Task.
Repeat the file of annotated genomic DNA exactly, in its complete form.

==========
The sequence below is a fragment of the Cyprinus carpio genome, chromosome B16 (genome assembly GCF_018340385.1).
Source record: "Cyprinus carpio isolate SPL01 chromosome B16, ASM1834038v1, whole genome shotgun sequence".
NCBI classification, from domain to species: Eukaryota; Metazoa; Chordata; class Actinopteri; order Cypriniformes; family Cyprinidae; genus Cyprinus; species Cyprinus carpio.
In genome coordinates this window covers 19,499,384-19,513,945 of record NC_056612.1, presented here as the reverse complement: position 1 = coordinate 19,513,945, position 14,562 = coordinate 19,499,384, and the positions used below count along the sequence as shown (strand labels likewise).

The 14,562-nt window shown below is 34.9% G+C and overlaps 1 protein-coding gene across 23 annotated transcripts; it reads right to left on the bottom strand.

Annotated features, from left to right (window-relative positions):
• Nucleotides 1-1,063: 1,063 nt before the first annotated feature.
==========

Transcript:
The sequence below is a fragment of the Cyprinus carpio genome, chromosome B16 (genome assembly GCF_018340385.1).
Source record: "Cyprinus carpio isolate SPL01 chromosome B16, ASM1834038v1, whole genome shotgun sequence".
NCBI classification, from domain to species: Eukaryota; Metazoa; Chordata; class Actinopteri; order Cypriniformes; family Cyprinidae; genus Cyprinus; species Cyprinus carpio.
In genome coordinates this window covers 19,499,384-19,513,945 of record NC_056612.1, presented here as the reverse complement: position 1 = coordinate 19,513,945, position 14,562 = coordinate 19,499,384, and the positions used below count along the sequence as shown (strand labels likewise).

The 14,562-nt window shown below is 34.9% G+C and overlaps 1 protein-coding gene across 23 annotated transcripts; it reads right to left on the bottom strand.

Annotated features, from left to right (window-relative positions):
• Nucleotides 1-1,063: 1,063 nt before the first annotated feature.